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Incumbent Cable, Phone Companies Will Tighten Bundle Pricing to Battle Cord-Cutting

Phillip Dampier March 26, 2015 Competition, Consumer News, Data Caps, Online Video 6 Comments
triple play

A typical promotional offer from Comcast for a bundle of broadband, TV and phone service.

Cable and phone companies will continue to raise the price of broadband-only service while also increasing the value proposition of bundled packages of broadband, television, and phone service to keep customers from cutting the cable television cord.

For at least four years, cable companies have refocused rate increases and fees on Internet access, especially for broadband-only customers. At the same time, cable-TV rate hikes are easing, especially for customers subscribed to two or more services. Today, customers face prices as high as $67 a month for standalone Internet service. But that price can drop in half if customers bundle broadband with television and phone service. Most triple play promotions in markets where AT&T U-verse and Verizon FiOS compete can be as low as $90 a month. In less competitive markets, a similar promotion often costs $99-119 a month.

Recent research by Sanford Bernstein reveals these pricing strategies are not happening by accident.

Media analyst Todd Juenger recently held his second cord-cutting focus group in Comcast-dominant San Francisco and found some of those most likely to cancel cable television decided to keep their Comcast bundle after they discovered the cable company charges $66.95 a month for Internet-only service, excluding the modem rental fee. For $10 more per month during the first year, customers can get that same 25Mbps broadband service bundled with 140 TV channels. Assuming the customer doesn’t protest the subsequent rate increase beginning a year later, that rate will eventually reset to $136.90 a month. But price-sensitive customers who complain often avoid any rate increase at all.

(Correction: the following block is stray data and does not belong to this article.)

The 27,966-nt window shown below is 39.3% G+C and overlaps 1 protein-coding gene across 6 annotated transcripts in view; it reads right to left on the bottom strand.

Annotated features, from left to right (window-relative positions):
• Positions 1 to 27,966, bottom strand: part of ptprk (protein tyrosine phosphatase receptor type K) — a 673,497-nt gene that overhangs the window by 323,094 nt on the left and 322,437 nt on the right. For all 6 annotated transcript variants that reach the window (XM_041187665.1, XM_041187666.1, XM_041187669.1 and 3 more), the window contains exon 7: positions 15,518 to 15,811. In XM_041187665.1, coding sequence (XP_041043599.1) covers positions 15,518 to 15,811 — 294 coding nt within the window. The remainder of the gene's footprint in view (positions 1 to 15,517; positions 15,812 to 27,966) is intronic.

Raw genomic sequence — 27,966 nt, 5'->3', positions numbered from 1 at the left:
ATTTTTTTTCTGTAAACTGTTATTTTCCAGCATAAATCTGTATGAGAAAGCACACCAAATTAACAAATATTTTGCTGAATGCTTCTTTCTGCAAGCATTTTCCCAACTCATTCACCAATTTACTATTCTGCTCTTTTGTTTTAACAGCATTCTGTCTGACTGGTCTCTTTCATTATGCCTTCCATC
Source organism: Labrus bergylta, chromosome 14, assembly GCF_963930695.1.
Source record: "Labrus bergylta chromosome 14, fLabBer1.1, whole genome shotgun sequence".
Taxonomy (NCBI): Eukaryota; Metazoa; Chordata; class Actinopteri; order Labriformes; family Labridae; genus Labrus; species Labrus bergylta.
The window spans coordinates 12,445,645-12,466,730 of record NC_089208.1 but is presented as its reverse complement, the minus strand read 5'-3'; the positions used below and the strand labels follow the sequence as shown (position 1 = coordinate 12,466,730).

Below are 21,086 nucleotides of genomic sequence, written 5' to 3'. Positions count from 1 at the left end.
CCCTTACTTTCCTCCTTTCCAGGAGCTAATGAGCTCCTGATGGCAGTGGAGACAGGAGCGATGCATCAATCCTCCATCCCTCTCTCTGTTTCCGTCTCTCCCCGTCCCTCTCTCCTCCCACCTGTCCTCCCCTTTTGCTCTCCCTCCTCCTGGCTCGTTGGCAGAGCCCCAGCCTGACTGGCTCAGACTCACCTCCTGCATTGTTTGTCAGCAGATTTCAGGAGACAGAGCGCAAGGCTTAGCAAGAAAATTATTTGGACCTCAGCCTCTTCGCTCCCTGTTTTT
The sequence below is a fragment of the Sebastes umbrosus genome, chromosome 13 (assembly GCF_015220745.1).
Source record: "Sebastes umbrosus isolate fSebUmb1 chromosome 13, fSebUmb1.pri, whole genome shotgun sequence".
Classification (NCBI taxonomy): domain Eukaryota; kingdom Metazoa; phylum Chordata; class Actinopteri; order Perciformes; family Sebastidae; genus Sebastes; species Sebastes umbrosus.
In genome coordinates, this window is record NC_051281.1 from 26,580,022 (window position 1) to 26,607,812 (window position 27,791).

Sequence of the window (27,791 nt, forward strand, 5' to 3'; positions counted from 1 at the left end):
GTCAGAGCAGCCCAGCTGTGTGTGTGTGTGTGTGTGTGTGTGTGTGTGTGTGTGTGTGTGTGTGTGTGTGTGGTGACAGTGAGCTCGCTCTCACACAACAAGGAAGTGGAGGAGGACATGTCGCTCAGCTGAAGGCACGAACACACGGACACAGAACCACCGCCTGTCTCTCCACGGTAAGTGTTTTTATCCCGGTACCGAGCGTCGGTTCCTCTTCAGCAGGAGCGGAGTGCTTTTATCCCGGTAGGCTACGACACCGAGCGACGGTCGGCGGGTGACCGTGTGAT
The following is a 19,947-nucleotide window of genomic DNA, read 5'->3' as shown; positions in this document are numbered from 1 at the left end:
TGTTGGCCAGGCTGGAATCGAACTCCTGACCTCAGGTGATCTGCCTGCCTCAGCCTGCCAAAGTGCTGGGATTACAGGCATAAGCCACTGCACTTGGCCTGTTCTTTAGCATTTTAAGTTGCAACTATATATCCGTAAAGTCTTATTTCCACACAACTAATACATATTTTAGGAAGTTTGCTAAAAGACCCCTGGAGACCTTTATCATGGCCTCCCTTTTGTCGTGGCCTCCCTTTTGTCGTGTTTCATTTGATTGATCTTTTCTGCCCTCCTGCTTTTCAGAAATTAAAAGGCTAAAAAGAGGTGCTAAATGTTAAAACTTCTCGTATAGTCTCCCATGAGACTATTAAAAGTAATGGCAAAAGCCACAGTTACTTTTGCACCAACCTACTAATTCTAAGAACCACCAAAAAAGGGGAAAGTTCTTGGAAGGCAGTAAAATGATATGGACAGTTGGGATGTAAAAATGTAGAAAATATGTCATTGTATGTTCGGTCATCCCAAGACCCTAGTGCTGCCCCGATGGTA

Juenger’s focus group surveyed 18 men and women in the age group most likely to drop cable television – 21-38 year-olds. Despite their love for Netflix, Hulu, Amazon, and other online video services, the participants broadly recognized the cable/telco bundle now delivers a better value proposition and as long as cable and phone companies continue to price up standalone Internet service, many will choose to stay with the company they hate and not try to cobble together a comparable package of broadband and television service from other providers.

cablecord“Hence, we remain cautiously optimistic that cord-cutting, in large numbers, isn’t likely to happen,” Juenger wrote his clients. “It’s one of those ideas that sounds great in the abstract but crumbles when faced with the reality.”

As cable television pricing continues to exceed many household budgets, providers are seeking new customers that can afford cable TV but choose not to subscribe. One of their primary targets: broadband-only customers and cord-nevers who might be persuaded to add cable television at a starting price of $10-20 above what they pay for broadband service. That price is less than what Sling TV or PlayStation Vue charges for far fewer channels.

The challenge competing online video providers face is finding a compelling limited channel lineup that will appeal to all-comers. Although the average cable subscriber generally watches fewer than a dozen cable channels regularly, not having access to one or more of those favored channels is a deal-breaker for many.